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03-10-21-high-rise-field-spring-stay-masks-group-of-people-sunny-busy-ana-glassman

PreventCovidU will conduct a study to find if people immunized against COVID-19 can still spread it to others.

Credit: Ana Glassman

A new study will attempt to determine whether people immunized against COVID-19 are still able to spread the virus to others.

The study will be conducted by PreventCovidU, a project of The COVID-19 Prevention Network that conducts research regarding COVID-19 prevention. It will include more than 12,000 college students immunized with the Moderna vaccine at more than 20 universities across the United States, The New York Times reported.  The study aims to provide results that can help determine how careful vaccinated people need to be, or if they need to continue to take preventative measures, such as wearing masks, in order to effectively protect unvaccinated people. Penn is not currently involved in the study, according to PreventCovidU.

Because clinical trials of the vaccine were only designed to assess whether the vaccines prevent serious illness or death, there is uncertainty about whether or not people vaccinated against COVID-19 can be infected and transmit the virus, the Times reported.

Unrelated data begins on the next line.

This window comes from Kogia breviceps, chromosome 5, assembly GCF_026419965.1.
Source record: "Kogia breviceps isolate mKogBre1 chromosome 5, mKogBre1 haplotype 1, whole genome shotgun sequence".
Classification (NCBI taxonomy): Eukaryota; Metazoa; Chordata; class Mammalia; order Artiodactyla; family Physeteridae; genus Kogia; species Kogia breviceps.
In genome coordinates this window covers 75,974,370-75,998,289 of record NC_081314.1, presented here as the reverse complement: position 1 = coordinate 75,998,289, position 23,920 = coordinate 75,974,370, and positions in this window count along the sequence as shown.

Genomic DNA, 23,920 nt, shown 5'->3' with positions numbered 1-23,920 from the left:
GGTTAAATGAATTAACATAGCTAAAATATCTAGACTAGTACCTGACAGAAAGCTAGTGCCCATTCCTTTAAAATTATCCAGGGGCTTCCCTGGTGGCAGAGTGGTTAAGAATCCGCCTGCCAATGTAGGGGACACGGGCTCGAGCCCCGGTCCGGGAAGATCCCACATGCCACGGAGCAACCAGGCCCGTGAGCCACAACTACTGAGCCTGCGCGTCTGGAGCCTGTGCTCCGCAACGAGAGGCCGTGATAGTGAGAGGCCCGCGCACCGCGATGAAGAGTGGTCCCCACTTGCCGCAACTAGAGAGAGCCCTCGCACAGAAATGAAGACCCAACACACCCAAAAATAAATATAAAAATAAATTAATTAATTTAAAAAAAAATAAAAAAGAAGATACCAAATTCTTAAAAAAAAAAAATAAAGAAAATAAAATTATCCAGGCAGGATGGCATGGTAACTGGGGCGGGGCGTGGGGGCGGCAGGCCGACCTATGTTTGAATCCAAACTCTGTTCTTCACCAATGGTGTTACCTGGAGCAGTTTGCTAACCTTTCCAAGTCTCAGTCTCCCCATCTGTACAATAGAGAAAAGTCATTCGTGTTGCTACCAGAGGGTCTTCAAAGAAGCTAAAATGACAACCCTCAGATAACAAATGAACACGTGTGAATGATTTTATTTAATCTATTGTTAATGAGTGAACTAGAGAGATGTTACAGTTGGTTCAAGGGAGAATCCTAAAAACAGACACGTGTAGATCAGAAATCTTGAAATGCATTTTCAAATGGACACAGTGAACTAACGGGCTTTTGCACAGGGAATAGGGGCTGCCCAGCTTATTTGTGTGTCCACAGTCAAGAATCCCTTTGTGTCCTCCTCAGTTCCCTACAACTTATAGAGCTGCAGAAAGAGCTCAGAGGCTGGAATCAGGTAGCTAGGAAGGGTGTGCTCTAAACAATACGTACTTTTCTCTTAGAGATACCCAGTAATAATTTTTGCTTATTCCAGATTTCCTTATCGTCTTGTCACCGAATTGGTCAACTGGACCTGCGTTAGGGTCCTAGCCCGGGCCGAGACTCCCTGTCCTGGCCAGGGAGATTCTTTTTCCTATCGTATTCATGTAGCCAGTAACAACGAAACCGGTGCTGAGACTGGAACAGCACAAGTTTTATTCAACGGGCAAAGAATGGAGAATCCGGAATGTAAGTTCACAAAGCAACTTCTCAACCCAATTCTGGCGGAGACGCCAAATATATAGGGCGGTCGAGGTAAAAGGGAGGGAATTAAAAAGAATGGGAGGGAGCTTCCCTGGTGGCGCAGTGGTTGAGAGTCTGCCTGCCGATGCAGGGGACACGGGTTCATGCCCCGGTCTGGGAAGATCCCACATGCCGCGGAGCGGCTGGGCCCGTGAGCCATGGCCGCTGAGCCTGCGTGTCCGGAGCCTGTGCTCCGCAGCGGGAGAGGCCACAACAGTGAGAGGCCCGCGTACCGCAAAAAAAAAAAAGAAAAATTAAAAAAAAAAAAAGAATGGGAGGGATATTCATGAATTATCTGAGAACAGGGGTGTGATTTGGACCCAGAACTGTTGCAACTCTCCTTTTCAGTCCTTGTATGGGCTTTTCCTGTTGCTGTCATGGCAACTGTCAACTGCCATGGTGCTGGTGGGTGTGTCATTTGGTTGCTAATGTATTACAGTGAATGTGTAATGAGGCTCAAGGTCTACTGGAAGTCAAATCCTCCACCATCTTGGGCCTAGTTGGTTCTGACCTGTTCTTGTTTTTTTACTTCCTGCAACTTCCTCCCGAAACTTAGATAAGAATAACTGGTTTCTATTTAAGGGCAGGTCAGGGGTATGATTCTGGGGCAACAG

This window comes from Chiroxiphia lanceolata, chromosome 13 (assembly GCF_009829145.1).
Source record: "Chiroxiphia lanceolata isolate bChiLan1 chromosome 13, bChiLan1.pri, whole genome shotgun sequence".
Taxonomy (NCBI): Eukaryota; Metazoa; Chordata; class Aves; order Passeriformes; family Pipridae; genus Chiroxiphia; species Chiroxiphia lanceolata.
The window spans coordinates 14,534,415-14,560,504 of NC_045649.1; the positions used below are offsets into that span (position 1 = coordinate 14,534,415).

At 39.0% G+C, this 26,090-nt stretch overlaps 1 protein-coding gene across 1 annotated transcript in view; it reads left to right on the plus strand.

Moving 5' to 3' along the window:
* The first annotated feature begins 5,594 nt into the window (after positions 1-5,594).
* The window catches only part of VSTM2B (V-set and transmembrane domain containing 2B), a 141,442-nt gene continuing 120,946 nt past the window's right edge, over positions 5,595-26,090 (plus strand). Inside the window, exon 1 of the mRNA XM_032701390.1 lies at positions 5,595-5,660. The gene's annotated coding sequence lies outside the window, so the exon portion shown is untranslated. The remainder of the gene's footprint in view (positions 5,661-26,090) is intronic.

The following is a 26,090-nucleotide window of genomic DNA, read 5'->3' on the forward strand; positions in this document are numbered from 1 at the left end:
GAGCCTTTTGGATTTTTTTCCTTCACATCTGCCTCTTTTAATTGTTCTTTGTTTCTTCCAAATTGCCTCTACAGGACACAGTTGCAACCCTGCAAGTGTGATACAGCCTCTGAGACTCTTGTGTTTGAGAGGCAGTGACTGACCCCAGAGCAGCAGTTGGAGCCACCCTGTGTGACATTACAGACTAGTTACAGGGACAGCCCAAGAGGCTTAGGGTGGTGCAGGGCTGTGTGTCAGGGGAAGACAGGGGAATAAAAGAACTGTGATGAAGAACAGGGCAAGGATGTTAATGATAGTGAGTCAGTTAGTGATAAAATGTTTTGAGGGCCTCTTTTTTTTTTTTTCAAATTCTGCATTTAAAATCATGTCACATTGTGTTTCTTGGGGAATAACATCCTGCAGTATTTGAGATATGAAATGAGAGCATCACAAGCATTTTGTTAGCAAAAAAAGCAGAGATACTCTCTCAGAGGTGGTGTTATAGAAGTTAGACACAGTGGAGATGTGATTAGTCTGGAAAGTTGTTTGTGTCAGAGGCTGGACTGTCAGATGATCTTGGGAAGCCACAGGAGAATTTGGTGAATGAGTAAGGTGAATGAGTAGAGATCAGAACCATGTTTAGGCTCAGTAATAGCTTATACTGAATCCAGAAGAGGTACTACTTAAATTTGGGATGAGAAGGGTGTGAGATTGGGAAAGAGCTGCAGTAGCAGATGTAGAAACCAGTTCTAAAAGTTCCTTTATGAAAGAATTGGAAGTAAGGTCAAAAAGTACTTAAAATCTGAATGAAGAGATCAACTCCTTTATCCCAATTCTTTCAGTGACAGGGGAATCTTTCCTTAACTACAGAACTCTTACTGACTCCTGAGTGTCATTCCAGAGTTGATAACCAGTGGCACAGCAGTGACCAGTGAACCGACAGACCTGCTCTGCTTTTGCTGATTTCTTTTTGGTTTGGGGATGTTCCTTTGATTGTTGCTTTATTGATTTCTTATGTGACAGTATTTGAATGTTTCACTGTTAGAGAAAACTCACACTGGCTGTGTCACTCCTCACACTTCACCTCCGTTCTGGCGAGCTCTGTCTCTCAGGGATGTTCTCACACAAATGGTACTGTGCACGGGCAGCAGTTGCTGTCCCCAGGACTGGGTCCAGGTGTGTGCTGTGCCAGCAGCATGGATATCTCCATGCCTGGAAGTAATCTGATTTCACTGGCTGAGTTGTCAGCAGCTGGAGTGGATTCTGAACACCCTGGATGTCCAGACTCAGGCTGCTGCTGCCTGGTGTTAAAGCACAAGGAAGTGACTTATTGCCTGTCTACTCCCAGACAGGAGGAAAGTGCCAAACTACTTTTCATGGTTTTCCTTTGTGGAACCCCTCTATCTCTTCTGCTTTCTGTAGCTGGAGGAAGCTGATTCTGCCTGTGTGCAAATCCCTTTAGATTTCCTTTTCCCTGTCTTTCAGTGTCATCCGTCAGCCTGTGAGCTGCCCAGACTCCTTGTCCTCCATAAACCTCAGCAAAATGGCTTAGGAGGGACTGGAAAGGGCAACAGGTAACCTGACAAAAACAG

The students will be examined by the researchers for five months, during which participants will swab their noses daily. According to the Times, the students will be selected at random to get vaccinated immediately after they are enrolled to participate in the study. The other half will be vaccinated four months later. 

Currently, vaccine manufactures are collecting information on whether vaccines can thwart infection by swabbing volunteers’ noses every two weeks.

Larry Corey, an expert in vaccine development at The Fred Hutchinson Cancer Research Center in Seattle and a leader of the new study, told the Times that the biweekly nose swabbing method is ineffective in tracking all infections due to the infrequency of the testing. 

“The only way you do that is by very frequent sampling, and we’re covering our bases by doing it every day,”
Corey said. “It’s going to be the most thorough look at the issue.”

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